We are in throes of Industrial Revolution 4.0: Narendra Jadhav

New Delhi (IANS) Late American mathematician Claude Shannon, known as the ‘father of information theory’, had said, “I visualise a time when we will be to robots what dogs are to humans. And I am rooting for the machines.” And as surely humans are getting sucked into dependence on machines for every facet of their lives. This is the New Age Technology, or Industrial Revolution 4.0, “that is happening now and will change our lives completely, unrecognisably”, says Narendra Jadhav, Rajya Sabha member and an economist, educationist and public policy expert, in his latest book.

“Alexa, Siri – these small robots are becoming part of our lives. We cannot exist without our mobile phones, e-commerce has increased rapidly. This is the Industrial Revolution 4.0, and it is happening now, and rapidly unfolding,” says Jadhav in his latest book, his 40th.

The book, “New Age Technology and Industrial Revolution 4.0: Global Public Policy Issues in Economy, Democracy, National Security and World Peace”, was released by Vice President M. Venkaiah Naidu earlier this week.

The book, published by Konark Publishers, is divided into four parts. “The first part explains what is New Age Technology about that is changing our lives. The second part explains the implications of this New Age Technology, what are the implications – for economic growth, implications for jobs, for socio economic inequality, for banking and finance,” Jadhav, who was member of the National Advisory Council (NAC) and the Planning Commission in the UPA II, told IANS.

However, he clarifies that the book is “not a book on technology and I am not a technologist”.

“The book is written in the global context. I discuss the good and the bad aspects of this New Age Technology, the opportunities made available and the challenges posed. The third part, talks about what are the public policy issues, where I talk about right to privacy, social media, fake news, cyber security, surveillance, national security, and global peace, threats to national security coming from weaponisation of technology.”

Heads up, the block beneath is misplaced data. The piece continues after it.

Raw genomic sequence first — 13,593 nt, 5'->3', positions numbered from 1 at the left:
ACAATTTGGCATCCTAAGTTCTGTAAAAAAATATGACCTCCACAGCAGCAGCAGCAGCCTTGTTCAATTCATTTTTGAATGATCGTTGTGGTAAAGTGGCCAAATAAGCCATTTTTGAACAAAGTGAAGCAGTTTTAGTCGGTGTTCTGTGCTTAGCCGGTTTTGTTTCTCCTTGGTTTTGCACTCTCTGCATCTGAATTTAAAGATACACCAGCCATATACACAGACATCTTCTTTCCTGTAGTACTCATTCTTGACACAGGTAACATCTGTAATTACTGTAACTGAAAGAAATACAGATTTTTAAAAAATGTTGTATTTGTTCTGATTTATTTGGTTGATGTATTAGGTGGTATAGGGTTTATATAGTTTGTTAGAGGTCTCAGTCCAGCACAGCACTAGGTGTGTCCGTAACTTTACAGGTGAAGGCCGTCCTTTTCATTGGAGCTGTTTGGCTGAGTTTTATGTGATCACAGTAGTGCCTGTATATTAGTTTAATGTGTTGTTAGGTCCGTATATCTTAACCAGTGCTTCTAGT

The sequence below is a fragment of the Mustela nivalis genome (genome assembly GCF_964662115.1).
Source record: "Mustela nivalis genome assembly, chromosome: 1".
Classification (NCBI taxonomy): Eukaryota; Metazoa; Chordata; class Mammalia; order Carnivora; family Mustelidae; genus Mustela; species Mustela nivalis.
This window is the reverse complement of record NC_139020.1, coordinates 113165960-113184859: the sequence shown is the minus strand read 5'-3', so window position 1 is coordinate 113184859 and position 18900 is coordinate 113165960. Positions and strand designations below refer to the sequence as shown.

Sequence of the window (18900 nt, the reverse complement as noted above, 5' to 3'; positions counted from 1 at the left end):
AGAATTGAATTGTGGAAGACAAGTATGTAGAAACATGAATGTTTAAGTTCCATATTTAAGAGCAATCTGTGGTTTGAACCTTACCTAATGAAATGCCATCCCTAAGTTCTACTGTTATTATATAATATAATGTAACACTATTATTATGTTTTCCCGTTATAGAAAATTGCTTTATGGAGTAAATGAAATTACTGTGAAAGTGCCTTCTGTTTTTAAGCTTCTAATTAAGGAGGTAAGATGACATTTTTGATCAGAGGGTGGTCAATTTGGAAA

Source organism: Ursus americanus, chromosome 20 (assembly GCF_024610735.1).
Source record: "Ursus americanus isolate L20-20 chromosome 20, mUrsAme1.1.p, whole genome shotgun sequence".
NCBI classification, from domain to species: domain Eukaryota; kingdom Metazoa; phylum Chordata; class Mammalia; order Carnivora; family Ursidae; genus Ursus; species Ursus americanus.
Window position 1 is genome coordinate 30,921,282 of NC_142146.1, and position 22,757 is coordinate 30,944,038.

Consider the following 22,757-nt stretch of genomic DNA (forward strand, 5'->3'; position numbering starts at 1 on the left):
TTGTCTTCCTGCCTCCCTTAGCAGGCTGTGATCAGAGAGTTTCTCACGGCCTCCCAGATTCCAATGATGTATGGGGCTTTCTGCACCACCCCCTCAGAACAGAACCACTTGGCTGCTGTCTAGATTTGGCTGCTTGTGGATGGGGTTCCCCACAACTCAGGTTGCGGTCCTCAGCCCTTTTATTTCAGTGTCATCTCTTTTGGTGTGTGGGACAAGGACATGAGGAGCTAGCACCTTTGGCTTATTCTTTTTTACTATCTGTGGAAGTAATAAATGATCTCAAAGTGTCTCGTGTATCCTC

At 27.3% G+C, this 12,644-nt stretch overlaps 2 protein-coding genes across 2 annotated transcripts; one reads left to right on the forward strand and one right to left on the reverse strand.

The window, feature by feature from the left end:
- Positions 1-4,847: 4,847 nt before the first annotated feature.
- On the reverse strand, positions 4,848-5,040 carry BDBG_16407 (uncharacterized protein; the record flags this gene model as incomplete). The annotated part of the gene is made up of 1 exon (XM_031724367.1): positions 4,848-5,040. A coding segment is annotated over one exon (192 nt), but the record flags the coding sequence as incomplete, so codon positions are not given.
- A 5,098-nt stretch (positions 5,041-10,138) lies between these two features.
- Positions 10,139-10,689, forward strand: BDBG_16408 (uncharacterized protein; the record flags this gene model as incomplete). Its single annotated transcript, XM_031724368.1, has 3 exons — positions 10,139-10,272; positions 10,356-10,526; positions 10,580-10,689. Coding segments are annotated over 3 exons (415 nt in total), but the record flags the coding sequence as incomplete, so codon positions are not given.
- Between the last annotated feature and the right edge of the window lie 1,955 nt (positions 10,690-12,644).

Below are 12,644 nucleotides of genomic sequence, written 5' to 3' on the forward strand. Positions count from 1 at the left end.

The fourth part, is a small chapter on India – on what is happening in this field in the country, says Jadhav, who has authored more than 21 books on B.R. Ambedkar. His autobiographical work – “Aamcha Baap Aan Amhi”, in Marathi, is the largest selling book in the history of Marathi literature and has been translated into several Indian languages, as well as foreign.

With automation linked with digital technology predicted to take over millions of jobs, including 69 per cent in India and 77 per cent in China in the next 15 years, according to a 2016 study by Oxford University’s Martin School and Citi, new kinds of jobs will be created. “For that you need new skills. We don’t know whether the jobs lost will be more or jobs created,” he said, citing the introduction of computers in India in the 1980s to which there was much resistance. But new jobs were created rapidly.

“Unemployment rate is high in the country, and with changes taking place we had better have jobs created to compensate for the possible jobs lost on account of automation,” Jadhav added.